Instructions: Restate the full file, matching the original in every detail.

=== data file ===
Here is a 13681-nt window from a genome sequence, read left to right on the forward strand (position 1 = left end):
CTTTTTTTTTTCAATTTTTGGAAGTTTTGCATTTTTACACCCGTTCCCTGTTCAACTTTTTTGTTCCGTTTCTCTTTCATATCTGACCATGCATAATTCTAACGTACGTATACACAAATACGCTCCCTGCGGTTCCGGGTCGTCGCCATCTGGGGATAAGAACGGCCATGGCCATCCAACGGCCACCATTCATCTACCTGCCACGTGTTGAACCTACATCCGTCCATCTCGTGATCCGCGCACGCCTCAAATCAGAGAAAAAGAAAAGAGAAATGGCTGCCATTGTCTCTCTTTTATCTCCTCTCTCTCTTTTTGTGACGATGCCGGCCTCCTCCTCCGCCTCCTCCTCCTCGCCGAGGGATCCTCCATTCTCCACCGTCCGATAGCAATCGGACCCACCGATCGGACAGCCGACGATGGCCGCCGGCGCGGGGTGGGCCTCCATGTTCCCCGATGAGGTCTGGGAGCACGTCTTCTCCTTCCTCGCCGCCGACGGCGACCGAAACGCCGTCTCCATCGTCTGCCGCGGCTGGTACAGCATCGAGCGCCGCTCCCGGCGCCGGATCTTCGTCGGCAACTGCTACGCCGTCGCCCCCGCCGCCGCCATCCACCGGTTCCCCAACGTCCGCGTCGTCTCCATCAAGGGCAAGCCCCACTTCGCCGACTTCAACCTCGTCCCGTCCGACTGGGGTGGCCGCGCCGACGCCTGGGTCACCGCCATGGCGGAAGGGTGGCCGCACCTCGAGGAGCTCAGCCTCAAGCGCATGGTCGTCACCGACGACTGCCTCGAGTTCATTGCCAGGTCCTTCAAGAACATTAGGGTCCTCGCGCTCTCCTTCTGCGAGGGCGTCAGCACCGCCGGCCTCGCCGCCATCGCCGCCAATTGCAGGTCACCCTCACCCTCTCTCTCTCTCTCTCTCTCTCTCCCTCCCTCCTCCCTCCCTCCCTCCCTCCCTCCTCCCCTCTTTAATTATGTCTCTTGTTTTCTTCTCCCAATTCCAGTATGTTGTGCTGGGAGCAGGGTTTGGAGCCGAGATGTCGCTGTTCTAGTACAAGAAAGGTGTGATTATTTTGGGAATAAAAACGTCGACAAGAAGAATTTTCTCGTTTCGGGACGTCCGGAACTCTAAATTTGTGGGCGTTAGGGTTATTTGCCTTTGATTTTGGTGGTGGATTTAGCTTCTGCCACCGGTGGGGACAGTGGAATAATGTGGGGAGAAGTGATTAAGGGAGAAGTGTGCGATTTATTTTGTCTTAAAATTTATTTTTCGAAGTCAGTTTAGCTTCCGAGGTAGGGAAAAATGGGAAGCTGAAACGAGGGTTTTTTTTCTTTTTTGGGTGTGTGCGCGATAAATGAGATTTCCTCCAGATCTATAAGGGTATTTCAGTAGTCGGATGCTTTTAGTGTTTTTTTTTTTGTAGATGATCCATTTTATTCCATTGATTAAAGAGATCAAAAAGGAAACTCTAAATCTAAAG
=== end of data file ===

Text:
Here is a 13681-nt window from a genome sequence, read left to right on the forward strand (position 1 = left end):
CTTTTTTTTTTCAATTTTTGGAAGTTTTGCATTTTTACACCCGTTCCCTGTTCAACTTTTTTGTTCCGTTTCTCTTTCATATCTGACCATGCATAATTCTAACGTACGTATACACAAATACGCTCCCTGCGGTTCCGGGTCGTCGCCATCTGGGGATAAGAACGGCCATGGCCATCCAACGGCCACCATTCATCTACCTGCCACGTGTTGAACCTACATCCGTCCATCTCGTGATCCGCGCACGCCTCAAATCAGAGAAAAAGAAAAGAGAAATGGCTGCCATTGTCTCTCTTTTATCTCCTCTCTCTCTTTTTGTGACGATGCCGGCCTCCTCCTCCGCCTCCTCCTCCTCGCCGAGGGATCCTCCATTCTCCACCGTCCGATAGCAATCGGACCCACCGATCGGACAGCCGACGATGGCCGCCGGCGCGGGGTGGGCCTCCATGTTCCCCGATGAGGTCTGGGAGCACGTCTTCTCCTTCCTCGCCGCCGACGGCGACCGAAACGCCGTCTCCATCGTCTGCCGCGGCTGGTACAGCATCGAGCGCCGCTCCCGGCGCCGGATCTTCGTCGGCAACTGCTACGCCGTCGCCCCCGCCGCCGCCATCCACCGGTTCCCCAACGTCCGCGTCGTCTCCATCAAGGGCAAGCCCCACTTCGCCGACTTCAACCTCGTCCCGTCCGACTGGGGTGGCCGCGCCGACGCCTGGGTCACCGCCATGGCGGAAGGGTGGCCGCACCTCGAGGAGCTCAGCCTCAAGCGCATGGTCGTCACCGACGACTGCCTCGAGTTCATTGCCAGGTCCTTCAAGAACATTAGGGTCCTCGCGCTCTCCTTCTGCGAGGGCGTCAGCACCGCCGGCCTCGCCGCCATCGCCGCCAATTGCAGGTCACCCTCACCCTCTCTCTCTCTCTCTCTCTCTCTCCCTCCCTCCTCCCTCCCTCCCTCCCTCCCTCCTCCCCTCTTTAATTATGTCTCTTGTTTTCTTCTCCCAATTCCAGTATGTTGTGCTGGGAGCAGGGTTTGGAGCCGAGATGTCGCTGTTCTAGTACAAGAAAGGTGTGATTATTTTGGGAATAAAAACGTCGACAAGAAGAATTTTCTCGTTTCGGGACGTCCGGAACTCTAAATTTGTGGGCGTTAGGGTTATTTGCCTTTGATTTTGGTGGTGGATTTAGCTTCTGCCACCGGTGGGGACAGTGGAATAATGTGGGGAGAAGTGATTAAGGGAGAAGTGTGCGATTTATTTTGTCTTAAAATTTATTTTTCGAAGTCAGTTTAGCTTCCGAGGTAGGGAAAAATGGGAAGCTGAAACGAGGGTTTTTTTTCTTTTTTGGGTGTGTGCGCGATAAATGAGATTTCCTCCAGATCTATAAGGGTATTTCAGTAGTCGGATGCTTTTAGTGTTTTTTTTTTTGTAGATGATCCATTTTATTCCATTGATTAAAGAGATCAAAAAGGAAACTCTAAATCTAAAG